The Twin-City Rotary Club is putting down roots at one end of the community to make Batesburg-Leesville more inviting for international visitors.
Club members have embarked on an ambitious project to give “the triangle” — as it is called by longtime residents — a fresh new look for folks entering the Town limits. These community-minded volunteers are poised to plant evergreens, floral trees, even roses in the three-sided sliver of land at the intersection of U.S. 1 and Russell Street.
The “triangle” serves as the gateway to the Hitachi Rail STS plant, which was recently acquired and renamed after years as Ansaldo STS and Union Switch & Signal.
“The triangle has been an eyesore for our town and an embarrassment to us when we have international visitors to Hitachi,” said Marilyn Crady, a member of the Twin-City Rotary Club and a master gardener. “It is our desire to turn this small oasis into a virtual paradise as best we can and a beautiful welcoming turn into one of our town’s largest industries.”
The wedge of land is actually owned by the South Carolina Department of Transportation (SCDOT). The Twin-City Rotary Club has been working for the better part of five years to dot all the i’s and cross all the t’s to get the go-ahead for the beautification.
“Rotary is all about service above self, so we really started working on this,” she said. “The plans changed quite a few times before we got them approved by the SCDOT.”
As a relatively new member of the club, Ms. Crady said she “revitalized the project for the club and (has) spent almost two years getting approval from the SCDOT for the Twin-City Rotary to move forward. Within the process, the SCDOT also asked us to include the ‘cut-through,’ which was not a legal road to be included in the project.” The dirt “cut-through” is at the edge of “the triangle” closest to an adjacent building.
Passersby already can see some evidence of progress. A railroad crossing sign and a crossing arm, donated and installed by Batesburg-Leesville Police Chief Wallace Oswald, now stand on the site. Hitachi donated a switch signal to be displayed in the small garden.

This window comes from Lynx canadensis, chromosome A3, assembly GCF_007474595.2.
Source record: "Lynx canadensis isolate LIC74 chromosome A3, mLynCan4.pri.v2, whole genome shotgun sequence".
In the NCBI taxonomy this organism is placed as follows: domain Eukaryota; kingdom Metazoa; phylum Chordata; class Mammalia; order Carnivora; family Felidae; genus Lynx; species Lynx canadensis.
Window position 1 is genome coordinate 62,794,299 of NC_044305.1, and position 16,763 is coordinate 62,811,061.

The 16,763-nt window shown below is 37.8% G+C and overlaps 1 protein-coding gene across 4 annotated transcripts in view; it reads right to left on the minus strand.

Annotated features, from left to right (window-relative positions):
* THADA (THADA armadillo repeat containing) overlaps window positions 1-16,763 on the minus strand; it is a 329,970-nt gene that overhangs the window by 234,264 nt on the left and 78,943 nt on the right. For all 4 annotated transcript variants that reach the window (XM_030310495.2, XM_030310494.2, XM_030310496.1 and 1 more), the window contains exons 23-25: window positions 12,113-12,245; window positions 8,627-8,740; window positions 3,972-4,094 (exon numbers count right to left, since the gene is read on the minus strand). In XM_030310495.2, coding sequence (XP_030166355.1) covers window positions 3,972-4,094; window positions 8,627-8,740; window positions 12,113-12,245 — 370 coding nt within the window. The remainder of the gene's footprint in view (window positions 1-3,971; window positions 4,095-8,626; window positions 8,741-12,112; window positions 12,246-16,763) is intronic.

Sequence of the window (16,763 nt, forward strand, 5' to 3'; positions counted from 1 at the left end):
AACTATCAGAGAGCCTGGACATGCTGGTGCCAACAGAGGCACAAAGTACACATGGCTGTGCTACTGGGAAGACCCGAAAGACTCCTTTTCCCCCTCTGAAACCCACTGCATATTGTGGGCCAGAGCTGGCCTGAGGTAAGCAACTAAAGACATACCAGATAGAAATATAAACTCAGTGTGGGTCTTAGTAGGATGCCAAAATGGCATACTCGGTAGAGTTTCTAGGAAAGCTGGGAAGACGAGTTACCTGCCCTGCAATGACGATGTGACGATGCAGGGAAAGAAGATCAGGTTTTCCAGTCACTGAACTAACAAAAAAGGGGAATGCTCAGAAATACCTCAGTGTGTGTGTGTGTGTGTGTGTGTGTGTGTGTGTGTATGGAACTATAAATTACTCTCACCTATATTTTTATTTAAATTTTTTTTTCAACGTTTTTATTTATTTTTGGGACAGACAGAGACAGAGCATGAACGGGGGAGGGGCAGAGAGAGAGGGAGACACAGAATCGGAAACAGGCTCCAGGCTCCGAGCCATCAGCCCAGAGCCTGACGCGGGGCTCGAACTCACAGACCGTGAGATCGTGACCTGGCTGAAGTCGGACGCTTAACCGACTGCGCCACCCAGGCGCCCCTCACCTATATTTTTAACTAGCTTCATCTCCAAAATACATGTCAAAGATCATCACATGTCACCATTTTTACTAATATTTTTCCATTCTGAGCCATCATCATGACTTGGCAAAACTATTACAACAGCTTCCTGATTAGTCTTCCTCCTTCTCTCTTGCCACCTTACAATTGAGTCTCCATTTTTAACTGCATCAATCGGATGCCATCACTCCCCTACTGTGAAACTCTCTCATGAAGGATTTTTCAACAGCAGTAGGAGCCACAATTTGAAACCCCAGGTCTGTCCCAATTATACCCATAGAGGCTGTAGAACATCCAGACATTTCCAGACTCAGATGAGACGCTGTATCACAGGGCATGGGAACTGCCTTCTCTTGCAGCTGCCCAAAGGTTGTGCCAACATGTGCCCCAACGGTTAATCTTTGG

The Twin-City Rotary Club plans to plant eight Chinese Fringe-Flower trees, commonly known as Loropetalum (scientific name: Loropetalum chinense), in the “cut-through.”
“They’re going to make a nice backdrop to the other plants that we’re going to put in,” Ms Crady said.
Loropetalum is “an evergreen shrub that generally grows to a height of 10 to 15 feet with a similar to somewhat smaller width,” she said. “However, it is capable of greater height as evidenced by the 100-year-old specimens in Aiken that are 35 feet tall.”
The next plantings envisioned by the Rotarians will be a semi-circle of four Chaste trees, commonly known as vitex trees. These dark-purple to blue trees grow to around 8-10 feet tall and wide, and they will stand behind and on either side of the switch signal and crossing arm.
“These are not the standard nursery plants that we’re putting in, so we can get the maximum impact out of this,” Ms. Crady said. “We’re trying really hard to make our community really nice-looking.”
The final dramatic touch will be 50 apricot-colored rose bushes that will fully outline the triangle, Ms. Crady said. These bushes can be expected to bloom each spring and bring a splash of subtle color throughout the season.
The Twin-City Rotary is encouraging folks all across the Batesburg-Leesville community to get involved in the project.
“What we would like to do is offer the community the chance to become a part of this beautification project for our community,” Ms. Crady said. “What a great way to remember your loved one at Christmas. Twin City Rotary welcomes anyone who would like to donate a plant in honor of or in memory of someone special.”
Donors may contribute $150 to sponsor a Loropetalum tree in honor or in memory of a loved one; $100, for a commemorative Chaste vitex tree; or $50 for a one-gallon rose bush. Checks must be made out to the Twin-City Rotary Club and may be mailed c/o Marilyn Crady, 143 Fulmer Street, Batesburg-Leesville, SC 29006.
“We appreciate anyone who would like to donate to help defray the cost of the soil or pine straw to cover the area, too, and we will be posting a list of donors,” she said.
No doubt, this colorful addition to the overall landscape of our town will be a sight to see not just for international businesspeople coming into town to visit the Hitachi plant but to others passing through between Aiken and Columbia, who might be looking for a reason to stop, dine, shop and yes, sightsee.
Story by Tony Baughman / Published Decmber 19, 2019